As a business owner, a vital element of leading change is your ability to manage resistance to it. As humans, we are wary to change. Routine and predictability make us feels safe, while uncertainty evokes threat and anxiety. So when you want to introduce change to your company and team, it’s important you know why there will be pushback, and what you can do to minimise that pushback and make everyone feel comfortable with change.
People resist change for a variety of reasons—not understanding why the change in necessary, being unsure of how those changes will affect them, feeling comfortable and assured with the way things currently are, experiencing ‘bad’ changes before, and just a general, innate fear of the unknown. For change to be successful, it requires a willingness to adopt it, and it is the leader’s responsibility—and skill—to encourage this willingness.
But humans are not wholly resistant to change. We are, as a species, curious and strive to understand and make sense of the world around us. By bringing this curiosity into your change management strategy, you make change seem exciting and full of possibility.
Here are three things you can do to manage resistance to change and replace it with openness instead.
1. Expect resistance
During change, it will be natural for your team members to ask things like, “Why are we changing?” and “What does this mean for me?” So, you need to be prepared beforehand to provide them with solid answers to these questions. Have a solid strategy in place that shows everyone this is not something you’re doing on a whim.
Everyone responds differently to change, so pay attention to each individual’s concerns and address them accordingly. People are far less resistant to change if they feel secure and have a full understanding of the changes taking place.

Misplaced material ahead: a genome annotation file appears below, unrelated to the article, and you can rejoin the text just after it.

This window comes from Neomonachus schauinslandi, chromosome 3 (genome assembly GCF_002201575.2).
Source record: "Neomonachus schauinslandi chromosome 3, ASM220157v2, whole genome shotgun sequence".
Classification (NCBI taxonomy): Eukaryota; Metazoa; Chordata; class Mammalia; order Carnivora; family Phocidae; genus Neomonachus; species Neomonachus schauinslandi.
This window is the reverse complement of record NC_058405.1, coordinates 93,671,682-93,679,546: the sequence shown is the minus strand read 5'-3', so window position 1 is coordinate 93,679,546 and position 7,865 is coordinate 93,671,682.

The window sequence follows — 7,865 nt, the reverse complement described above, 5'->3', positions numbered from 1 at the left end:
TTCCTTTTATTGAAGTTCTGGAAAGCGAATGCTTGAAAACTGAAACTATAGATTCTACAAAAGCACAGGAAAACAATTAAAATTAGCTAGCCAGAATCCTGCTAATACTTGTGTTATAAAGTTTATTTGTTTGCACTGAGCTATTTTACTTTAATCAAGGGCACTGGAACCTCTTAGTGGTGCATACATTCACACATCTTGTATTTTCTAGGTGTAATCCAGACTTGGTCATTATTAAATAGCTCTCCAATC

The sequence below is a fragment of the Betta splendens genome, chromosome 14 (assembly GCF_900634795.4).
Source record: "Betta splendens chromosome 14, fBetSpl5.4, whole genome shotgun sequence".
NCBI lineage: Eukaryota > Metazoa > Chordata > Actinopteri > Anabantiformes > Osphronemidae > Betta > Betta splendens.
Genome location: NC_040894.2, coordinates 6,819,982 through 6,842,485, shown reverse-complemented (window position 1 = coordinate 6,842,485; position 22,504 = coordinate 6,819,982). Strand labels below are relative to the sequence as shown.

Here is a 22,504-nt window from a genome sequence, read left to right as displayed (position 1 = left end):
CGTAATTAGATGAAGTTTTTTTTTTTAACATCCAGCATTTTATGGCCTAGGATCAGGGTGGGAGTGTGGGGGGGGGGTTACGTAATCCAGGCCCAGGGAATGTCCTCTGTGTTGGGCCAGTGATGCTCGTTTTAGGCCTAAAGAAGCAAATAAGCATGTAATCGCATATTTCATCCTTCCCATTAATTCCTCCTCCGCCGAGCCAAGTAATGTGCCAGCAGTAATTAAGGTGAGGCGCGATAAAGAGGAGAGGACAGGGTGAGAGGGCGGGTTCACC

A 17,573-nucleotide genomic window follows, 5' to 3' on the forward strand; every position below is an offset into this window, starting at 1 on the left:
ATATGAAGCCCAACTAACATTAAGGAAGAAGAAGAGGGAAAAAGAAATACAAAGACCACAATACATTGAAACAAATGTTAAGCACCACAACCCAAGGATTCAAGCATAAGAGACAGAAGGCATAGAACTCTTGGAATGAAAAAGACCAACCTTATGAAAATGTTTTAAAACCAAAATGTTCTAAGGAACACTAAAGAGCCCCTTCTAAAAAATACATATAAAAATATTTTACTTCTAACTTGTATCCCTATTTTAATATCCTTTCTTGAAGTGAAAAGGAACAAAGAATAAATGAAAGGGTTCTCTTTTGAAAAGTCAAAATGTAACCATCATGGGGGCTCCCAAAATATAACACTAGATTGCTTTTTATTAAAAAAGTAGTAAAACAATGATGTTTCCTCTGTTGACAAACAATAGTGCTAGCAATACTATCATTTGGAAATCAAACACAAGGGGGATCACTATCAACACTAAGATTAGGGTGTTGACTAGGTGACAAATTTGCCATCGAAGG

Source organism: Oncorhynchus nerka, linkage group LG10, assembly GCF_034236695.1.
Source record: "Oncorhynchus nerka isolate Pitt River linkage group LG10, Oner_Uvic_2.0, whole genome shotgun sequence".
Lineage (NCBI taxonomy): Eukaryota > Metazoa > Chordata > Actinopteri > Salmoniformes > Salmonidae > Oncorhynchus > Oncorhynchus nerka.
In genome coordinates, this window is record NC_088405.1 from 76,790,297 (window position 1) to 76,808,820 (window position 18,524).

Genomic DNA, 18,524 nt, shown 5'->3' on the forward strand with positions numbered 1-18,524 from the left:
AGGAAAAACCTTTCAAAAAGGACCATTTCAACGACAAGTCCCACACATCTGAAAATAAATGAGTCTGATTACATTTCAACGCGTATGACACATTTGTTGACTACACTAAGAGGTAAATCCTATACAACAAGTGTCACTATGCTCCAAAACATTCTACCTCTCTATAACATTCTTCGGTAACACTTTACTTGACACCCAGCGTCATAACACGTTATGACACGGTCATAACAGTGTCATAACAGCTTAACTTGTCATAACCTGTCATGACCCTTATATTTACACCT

2. Identify what change symbolises
While resistance to change is essentially down to a fear of the unknown, there will likely be deeper factors involved. A team member might see a change as undermining their position or even a threat to it. A particular change might appear as though it’s going to derail someone’s ambition, their status, their very identity.
One of the attributes of a great leadership is empathy. And when change is afoot, it’s important you take the time to listen to and understand each individual’s emotions, and do what’s needed to help them along the process.
3. Instil a culture of self-development and wellness
Change is most likely to occur to offset uncertainty, and this mix of change and insecurity will inevitably takes its toll on your teams’ physical and mental wellbeing. Make sure you have a culture of openness over matters such as mental health and, better yet, offer professional help to those who ask for it.
Change will also present the chance for people to adapt their roles and step up. Framing change in such a way will reduce that fear of no longer being relevant or useful. It also gives you the opportunity to offer training and development for those team members who want to grow personally and professionally. Make sure they know this is available to them.
- We understand that instilling change in a smooth and successful way can be difficult. This is why Evolve offers Team Development Training Days to give you the advice and clarity you need to create positive change.